BOSTON — With more than four months to go until Bay Staters cast ballots, Attorney General Maura Healey has far more support among likely Democratic primary voters than Sen. Sonia Chang-Díaz, while large swaths of voters remain undecided in races for the other open constitutional offices, according to a new UMass Lowell poll.
A survey of 800 Massachusetts residents likely to cast votes in the Sept. 6 Democratic primary found 62 percent support Healey and 17 percent support Chang-Díaz, a 45-point difference. The poll ran from April 2 to April 11 with a margin of error of 3.9 percent.
Pollsters found that Healey had stronger backing among every age, gender, and ideological subgroup. Voters surveyed rated the sitting attorney general as better suited to handle the economy, the COVID-19 pandemic, and health care, and they were more likely to see Chang-Díaz as better equipped to handle race relations.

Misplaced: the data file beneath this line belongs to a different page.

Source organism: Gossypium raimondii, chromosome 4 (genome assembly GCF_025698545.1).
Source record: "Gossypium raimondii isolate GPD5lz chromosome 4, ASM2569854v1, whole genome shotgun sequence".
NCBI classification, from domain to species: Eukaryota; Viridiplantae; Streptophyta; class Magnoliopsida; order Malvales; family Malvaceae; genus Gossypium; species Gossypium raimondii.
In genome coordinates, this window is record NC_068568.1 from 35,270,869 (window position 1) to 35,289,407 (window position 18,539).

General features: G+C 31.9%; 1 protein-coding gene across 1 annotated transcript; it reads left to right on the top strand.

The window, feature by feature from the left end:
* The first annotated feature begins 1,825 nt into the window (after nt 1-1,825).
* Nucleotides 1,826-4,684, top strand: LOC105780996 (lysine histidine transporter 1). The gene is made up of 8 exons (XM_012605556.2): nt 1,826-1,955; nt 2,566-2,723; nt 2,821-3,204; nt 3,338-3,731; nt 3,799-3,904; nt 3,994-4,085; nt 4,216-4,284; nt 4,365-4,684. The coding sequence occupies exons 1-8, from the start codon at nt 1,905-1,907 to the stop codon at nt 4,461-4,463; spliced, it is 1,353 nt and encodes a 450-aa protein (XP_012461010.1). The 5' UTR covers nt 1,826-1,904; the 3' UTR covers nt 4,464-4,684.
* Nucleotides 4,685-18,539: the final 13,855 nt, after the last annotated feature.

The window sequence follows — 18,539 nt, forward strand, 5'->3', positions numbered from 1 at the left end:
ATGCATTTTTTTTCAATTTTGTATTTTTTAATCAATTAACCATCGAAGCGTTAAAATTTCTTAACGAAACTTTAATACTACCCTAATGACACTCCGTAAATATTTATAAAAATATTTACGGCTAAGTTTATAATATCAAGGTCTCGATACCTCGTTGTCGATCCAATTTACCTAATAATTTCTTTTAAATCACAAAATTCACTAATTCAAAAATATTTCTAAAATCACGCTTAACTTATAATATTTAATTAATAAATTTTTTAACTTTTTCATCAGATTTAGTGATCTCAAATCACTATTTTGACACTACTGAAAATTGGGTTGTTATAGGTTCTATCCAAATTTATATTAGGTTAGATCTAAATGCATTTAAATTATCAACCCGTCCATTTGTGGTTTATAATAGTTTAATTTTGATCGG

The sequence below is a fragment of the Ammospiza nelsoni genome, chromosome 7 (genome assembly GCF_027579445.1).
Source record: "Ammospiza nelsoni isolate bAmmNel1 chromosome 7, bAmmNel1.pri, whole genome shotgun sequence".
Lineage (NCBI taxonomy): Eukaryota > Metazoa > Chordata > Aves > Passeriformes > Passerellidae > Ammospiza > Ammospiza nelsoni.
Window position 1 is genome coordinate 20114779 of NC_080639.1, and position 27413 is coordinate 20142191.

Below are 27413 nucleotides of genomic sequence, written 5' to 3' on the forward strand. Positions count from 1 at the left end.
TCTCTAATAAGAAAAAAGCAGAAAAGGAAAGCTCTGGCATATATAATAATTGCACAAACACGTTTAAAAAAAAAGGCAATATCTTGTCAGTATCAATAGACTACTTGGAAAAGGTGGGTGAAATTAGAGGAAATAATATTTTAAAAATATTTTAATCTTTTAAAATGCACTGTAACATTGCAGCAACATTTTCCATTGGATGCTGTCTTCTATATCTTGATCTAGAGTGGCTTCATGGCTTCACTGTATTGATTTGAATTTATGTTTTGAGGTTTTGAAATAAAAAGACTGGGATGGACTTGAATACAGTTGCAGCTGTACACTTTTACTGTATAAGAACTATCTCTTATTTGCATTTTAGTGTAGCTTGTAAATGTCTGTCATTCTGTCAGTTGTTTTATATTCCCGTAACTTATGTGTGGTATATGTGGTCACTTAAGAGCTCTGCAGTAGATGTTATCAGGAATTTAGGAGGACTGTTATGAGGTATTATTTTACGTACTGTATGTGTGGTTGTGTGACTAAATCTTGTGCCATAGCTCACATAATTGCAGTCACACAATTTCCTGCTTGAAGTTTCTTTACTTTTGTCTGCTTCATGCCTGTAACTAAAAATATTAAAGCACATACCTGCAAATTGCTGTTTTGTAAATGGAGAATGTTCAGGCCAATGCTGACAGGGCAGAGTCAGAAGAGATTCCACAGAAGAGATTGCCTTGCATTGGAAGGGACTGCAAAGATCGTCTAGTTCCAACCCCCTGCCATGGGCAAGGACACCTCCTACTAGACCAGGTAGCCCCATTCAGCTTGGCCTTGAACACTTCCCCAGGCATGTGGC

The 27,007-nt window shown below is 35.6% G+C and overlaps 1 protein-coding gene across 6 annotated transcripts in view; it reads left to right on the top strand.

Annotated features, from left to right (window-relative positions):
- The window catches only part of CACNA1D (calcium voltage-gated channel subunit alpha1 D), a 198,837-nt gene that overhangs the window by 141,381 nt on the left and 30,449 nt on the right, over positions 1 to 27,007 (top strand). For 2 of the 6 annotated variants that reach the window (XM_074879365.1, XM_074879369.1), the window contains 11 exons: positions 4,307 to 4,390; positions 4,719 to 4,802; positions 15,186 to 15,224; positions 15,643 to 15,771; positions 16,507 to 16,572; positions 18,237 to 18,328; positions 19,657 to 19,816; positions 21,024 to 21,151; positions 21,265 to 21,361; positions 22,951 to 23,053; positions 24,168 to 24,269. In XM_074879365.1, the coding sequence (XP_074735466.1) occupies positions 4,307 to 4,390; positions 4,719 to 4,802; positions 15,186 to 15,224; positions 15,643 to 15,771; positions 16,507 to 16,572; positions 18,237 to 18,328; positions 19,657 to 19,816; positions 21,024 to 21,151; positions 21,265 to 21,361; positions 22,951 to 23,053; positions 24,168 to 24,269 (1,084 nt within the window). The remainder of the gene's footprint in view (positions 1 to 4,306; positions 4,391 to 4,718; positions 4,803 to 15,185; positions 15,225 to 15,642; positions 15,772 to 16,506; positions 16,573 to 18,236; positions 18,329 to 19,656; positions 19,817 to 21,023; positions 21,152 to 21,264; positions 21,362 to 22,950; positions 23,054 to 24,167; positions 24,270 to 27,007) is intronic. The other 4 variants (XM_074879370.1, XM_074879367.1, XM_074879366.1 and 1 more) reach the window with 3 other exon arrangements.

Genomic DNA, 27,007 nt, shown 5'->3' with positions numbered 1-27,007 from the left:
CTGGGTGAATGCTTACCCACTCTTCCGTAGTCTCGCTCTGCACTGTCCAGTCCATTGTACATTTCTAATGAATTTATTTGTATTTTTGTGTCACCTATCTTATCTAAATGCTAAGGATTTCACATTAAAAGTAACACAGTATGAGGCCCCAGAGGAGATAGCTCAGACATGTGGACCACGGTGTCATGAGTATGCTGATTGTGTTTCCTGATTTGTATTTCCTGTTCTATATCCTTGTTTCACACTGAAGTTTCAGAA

Twenty-four percent of respondents said they view Chang-Díaz as “more of a true progressive,” while 23 percent gave that designation to Healey and 18 percent said the two Democrats are “about even.”
Slightly further down the ballot, voter unfamiliarity about the candidates leave other statewide Democratic nomination contests “anybody’s game,” said UMass Lowell Center for Public Opinion Associate Director John Cluverius.
In the lieutenant governor’s race, pollsters found 22 percent support for Salem Mayor Kim Driscoll, 10 percent support for Sen. Eric Lesser, 9 percent support for Rep. Tami Gouveia and 7 percent support for Sen. Adam Hinds with 49 percent of likely voters undecided.
Former Boston City Council President Andrea Campbell has a lead in the attorney general’s field with 30 percent support, followed by attorney Shannon Liss-Riordan with 11 percent and attorney Quentin Palfrey with 6 percent, though 52 percent of likely voters have not yet chosen.
And in the auditor’s race, UMass Lowell’s poll found a tight race between transportation advocate Chris Dempsey with 23 percent support, Sen. Diana DiZoglio with 21 percent support and 54 percent of likely voters undecided.
“Less than a quarter of likely voters know enough about the candidates for lieutenant governor, attorney general or state auditor to form an opinion about them,” Cluverius said.
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